EasyPost.ca launches in Beta

Over the last month, a small group called EasyPost.ca has been quietly building a simple and efficient platform for sending letter mail in Canada-- along with a grass-roots following. EasyPost.ca is a small company from Toronto, Canada with a concept not new to the world. Turning 1's and 0's into printed letters has been around for a few years, and some companies are quite successful in Australia and India with the model. The Beta launch of the website however allows users to send their letter to grandma or aunt Mary --free of Charge. It's this fact that's generating all the buzz.

Unknown to the public, based on their FAQ, is how EasyPost.ca can do it so efficiently, provide such great service, and continue to grow. The process flow is fairly simple- A user visits www.Easypost.ca and is presented with two boxes to fill in. The first- the destination address (with no form fields, drop downs or other time consuming attributes) is simply a box where you type the address. Users are cautioned that they must type the address correctly, as this is what gets printed and used by Canada Post to deliver the letter. The second box is larger and, of course, where the user types his or her letter. There are no fancy WYSIWYG additions, or spell checking, or pictures, (yet!)-- just a plain text, fixed-width font like the good old days.

After typing a letter, the users can preview it to check the address one more time, and read over for spelling and grammar. Users are cautioned again that what they see is what will be printed. They then confirm the letter, enter their email address for a copy/confirmation and get a nice thank you from the EasyPost.ca team. As far as 'user experience', the creators took a page from Google and went with simple and easy. Everything takes the fewest possible steps (yet still ensures quality) and the site has a nice friendly feel. No demands for required fields-- it just won't work without them.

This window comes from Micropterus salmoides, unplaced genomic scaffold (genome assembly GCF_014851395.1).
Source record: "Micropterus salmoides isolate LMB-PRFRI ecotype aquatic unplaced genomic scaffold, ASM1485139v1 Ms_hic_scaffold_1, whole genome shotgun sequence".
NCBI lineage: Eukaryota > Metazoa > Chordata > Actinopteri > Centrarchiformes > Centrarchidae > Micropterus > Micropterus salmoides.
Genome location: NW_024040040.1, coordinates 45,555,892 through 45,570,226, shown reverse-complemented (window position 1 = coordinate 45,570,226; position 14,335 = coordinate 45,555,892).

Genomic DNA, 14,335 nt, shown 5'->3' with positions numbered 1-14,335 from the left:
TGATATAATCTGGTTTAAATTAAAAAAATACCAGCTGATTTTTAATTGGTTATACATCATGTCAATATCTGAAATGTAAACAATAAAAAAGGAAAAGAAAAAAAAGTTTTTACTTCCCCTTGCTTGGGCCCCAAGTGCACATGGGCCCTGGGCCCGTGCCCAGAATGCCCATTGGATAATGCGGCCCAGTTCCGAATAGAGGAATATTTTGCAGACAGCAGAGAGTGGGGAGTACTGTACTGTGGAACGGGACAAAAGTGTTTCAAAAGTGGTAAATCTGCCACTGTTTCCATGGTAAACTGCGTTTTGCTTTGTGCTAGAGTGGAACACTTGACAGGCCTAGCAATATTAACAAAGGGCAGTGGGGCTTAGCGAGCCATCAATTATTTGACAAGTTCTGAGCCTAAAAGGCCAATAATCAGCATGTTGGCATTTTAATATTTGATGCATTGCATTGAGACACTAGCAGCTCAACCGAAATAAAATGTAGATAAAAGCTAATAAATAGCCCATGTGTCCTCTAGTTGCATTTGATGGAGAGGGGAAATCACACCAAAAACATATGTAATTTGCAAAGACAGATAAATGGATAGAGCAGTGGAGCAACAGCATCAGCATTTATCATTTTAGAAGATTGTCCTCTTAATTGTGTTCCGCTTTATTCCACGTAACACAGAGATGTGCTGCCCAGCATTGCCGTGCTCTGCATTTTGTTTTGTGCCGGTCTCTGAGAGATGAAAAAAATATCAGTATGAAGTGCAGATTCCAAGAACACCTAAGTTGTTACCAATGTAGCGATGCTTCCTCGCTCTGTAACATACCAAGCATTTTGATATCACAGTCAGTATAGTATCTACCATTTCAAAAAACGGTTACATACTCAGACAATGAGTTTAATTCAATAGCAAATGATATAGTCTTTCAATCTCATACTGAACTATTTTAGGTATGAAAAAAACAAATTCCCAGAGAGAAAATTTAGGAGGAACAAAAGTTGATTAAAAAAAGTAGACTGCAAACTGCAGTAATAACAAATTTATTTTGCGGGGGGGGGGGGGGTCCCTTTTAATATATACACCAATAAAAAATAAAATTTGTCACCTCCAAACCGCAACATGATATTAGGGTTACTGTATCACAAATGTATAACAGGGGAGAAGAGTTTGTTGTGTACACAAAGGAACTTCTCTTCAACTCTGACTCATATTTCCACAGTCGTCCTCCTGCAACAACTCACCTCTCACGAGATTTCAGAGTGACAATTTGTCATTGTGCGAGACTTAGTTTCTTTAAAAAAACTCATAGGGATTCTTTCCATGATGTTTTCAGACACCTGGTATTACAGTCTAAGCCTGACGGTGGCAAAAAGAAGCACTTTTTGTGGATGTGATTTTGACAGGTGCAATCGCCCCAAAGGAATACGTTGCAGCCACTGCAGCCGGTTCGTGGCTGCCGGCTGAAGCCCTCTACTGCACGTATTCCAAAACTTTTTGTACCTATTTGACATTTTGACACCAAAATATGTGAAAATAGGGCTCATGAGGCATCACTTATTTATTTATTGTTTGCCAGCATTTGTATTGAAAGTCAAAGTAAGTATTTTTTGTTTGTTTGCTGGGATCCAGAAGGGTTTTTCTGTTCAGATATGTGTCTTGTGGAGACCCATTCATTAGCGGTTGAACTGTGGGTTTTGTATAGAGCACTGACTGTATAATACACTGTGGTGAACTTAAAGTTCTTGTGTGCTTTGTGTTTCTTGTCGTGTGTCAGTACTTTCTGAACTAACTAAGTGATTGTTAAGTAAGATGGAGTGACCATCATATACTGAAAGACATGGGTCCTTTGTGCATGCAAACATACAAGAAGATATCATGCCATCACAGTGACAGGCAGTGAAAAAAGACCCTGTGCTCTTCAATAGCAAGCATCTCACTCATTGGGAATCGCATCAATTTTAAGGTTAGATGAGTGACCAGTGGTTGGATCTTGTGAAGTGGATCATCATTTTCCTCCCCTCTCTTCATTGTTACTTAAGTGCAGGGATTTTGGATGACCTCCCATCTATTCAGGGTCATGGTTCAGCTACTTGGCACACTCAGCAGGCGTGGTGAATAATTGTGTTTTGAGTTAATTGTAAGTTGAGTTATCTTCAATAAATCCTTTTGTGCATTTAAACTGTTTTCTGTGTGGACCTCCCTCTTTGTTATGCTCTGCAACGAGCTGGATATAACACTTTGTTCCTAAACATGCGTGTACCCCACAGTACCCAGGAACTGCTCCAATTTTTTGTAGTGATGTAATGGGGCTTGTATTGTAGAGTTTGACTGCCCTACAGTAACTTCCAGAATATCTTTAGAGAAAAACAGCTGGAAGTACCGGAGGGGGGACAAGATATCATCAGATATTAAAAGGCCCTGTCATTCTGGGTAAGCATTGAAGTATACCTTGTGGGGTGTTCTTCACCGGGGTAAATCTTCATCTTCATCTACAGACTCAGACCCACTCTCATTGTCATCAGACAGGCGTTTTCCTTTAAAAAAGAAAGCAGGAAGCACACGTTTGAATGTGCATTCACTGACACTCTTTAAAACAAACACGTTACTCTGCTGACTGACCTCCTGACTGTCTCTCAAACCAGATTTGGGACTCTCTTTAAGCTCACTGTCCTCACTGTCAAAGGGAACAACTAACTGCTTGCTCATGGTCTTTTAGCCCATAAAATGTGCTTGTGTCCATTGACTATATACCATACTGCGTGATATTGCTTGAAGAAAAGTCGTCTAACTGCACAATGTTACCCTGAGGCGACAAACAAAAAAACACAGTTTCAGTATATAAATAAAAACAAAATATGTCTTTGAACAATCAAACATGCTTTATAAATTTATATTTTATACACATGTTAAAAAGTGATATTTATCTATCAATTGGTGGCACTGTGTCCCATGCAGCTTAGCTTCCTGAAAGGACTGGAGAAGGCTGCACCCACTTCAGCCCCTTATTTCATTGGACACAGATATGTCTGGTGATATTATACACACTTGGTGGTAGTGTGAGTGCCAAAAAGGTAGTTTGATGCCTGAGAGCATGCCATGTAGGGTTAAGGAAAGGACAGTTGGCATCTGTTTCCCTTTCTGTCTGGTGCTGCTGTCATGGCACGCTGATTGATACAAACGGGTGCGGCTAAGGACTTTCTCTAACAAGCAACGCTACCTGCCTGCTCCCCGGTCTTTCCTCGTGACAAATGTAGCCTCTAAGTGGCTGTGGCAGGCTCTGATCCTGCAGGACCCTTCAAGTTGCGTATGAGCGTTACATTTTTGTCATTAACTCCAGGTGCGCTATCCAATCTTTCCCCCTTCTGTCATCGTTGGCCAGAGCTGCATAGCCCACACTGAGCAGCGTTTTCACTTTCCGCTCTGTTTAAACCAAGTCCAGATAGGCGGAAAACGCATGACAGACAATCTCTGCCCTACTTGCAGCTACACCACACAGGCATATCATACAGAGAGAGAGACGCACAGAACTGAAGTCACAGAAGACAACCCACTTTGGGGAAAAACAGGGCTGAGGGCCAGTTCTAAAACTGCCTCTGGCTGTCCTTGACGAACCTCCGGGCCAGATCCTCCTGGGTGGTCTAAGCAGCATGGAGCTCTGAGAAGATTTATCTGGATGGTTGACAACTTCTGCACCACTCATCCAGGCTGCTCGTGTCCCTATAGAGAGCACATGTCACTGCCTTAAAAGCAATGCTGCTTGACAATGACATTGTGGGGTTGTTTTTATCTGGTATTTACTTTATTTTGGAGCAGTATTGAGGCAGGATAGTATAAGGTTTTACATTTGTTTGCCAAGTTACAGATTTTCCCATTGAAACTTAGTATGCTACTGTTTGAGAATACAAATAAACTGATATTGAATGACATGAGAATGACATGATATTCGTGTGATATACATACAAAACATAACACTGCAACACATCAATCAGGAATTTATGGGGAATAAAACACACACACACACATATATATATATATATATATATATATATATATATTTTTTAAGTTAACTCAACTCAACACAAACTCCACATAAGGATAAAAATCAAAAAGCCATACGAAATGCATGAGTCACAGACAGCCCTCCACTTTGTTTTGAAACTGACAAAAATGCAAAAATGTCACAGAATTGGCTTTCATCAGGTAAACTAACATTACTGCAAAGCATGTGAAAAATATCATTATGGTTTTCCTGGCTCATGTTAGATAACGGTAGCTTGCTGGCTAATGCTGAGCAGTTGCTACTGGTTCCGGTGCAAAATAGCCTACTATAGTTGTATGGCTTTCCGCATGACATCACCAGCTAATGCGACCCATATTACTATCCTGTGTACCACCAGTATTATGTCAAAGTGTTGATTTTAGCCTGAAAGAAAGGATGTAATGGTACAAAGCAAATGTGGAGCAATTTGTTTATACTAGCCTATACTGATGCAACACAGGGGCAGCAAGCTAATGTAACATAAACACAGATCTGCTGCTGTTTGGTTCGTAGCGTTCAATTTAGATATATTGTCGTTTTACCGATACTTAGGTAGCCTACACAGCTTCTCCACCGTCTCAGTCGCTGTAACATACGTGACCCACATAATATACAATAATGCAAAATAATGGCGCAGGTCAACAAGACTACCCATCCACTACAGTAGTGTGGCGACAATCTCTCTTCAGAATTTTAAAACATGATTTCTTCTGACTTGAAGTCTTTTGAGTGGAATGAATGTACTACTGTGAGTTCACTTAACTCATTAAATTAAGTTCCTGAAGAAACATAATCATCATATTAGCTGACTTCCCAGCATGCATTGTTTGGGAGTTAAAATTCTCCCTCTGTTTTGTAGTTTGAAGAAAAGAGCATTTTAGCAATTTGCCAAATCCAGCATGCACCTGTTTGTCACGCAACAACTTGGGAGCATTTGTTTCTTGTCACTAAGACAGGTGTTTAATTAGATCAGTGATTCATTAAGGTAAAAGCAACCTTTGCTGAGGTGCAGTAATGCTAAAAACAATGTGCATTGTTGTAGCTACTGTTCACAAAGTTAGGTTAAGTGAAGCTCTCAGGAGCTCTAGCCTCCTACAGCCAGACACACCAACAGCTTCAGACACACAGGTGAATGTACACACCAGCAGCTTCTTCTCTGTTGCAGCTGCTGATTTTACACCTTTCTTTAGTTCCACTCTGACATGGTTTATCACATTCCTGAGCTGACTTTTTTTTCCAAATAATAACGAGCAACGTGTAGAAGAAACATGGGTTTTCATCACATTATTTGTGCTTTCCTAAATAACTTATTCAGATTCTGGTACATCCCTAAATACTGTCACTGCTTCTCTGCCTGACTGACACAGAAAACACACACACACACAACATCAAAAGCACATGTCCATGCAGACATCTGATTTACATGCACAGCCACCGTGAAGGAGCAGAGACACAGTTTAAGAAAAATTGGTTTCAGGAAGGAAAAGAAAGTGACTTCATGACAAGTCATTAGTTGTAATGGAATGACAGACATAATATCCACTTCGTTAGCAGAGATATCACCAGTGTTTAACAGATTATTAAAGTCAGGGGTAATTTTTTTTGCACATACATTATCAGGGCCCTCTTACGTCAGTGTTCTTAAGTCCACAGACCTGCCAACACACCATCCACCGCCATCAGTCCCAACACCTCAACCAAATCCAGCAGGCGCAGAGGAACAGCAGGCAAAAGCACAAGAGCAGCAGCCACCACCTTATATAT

I recommend to anyone with a friend, family member or colleague out of touch due to lack of email or even internet access period, --try the service. It's free as of this writing, for letters originating anywhere in the world with a destination in Canada. www.EasyPost.ca It looks like you won't see an ad in the NYTimes or Globe and Mail any time soon: EasyPost.ca is at the other end of the marketing spectrum, choosing to use grass-roots, Word of Mouth, viral, mostly web-based tactics to promote the website and the service. Click HERE to try out EasyPost.ca